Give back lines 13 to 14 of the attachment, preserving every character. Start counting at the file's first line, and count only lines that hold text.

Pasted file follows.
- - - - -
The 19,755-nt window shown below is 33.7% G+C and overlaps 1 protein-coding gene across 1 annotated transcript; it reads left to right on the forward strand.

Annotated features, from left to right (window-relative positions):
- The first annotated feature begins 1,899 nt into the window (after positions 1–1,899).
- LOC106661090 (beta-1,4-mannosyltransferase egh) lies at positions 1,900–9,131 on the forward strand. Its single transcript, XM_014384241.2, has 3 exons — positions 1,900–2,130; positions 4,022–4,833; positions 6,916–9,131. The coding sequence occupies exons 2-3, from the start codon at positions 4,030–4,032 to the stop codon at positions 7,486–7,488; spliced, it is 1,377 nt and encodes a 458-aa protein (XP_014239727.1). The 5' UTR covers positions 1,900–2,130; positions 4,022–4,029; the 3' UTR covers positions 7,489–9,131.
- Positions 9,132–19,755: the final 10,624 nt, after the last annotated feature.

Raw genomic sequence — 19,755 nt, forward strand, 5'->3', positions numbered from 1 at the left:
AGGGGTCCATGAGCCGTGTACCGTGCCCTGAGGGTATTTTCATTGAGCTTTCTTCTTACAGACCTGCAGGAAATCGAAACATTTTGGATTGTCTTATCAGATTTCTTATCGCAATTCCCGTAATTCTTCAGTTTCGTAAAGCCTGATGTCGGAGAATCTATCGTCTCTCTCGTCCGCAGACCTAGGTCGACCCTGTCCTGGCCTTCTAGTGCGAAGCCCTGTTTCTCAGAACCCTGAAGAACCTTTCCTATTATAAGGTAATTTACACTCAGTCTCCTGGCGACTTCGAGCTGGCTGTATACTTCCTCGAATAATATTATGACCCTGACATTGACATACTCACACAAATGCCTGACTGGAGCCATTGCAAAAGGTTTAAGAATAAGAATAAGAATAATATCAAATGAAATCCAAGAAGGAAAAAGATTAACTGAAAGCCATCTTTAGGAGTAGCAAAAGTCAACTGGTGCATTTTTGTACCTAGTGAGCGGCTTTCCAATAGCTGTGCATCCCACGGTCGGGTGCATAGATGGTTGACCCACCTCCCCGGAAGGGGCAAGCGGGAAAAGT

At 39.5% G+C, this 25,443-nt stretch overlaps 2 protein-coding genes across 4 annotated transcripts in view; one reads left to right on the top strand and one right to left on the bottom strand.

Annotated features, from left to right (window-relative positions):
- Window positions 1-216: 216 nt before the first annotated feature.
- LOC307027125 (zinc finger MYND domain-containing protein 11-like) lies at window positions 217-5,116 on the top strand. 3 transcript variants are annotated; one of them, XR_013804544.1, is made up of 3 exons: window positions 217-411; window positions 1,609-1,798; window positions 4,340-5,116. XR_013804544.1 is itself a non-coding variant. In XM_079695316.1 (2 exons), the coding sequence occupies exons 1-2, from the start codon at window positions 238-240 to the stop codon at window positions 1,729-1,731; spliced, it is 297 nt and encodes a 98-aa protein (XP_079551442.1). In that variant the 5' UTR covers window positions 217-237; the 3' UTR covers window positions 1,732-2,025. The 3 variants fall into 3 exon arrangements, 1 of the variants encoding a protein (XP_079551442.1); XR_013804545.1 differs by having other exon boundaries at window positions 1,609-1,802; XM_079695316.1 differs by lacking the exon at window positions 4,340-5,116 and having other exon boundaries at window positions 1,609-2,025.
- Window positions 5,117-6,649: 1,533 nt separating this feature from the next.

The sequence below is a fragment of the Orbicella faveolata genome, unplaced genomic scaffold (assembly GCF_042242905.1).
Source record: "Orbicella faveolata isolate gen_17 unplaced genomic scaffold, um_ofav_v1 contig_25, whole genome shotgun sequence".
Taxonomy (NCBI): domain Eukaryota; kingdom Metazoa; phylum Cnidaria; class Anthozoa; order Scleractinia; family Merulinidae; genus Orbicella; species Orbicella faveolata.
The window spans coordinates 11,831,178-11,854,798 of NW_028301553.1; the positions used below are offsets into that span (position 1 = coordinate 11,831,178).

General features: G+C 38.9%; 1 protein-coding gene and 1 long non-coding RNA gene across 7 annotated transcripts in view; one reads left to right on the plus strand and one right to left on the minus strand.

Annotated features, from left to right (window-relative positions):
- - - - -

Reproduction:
The sequence below is a fragment of the Orbicella faveolata genome, unplaced genomic scaffold (assembly GCF_042242905.1).
Source record: "Orbicella faveolata isolate gen_17 unplaced genomic scaffold, um_ofav_v1 contig_25, whole genome shotgun sequence".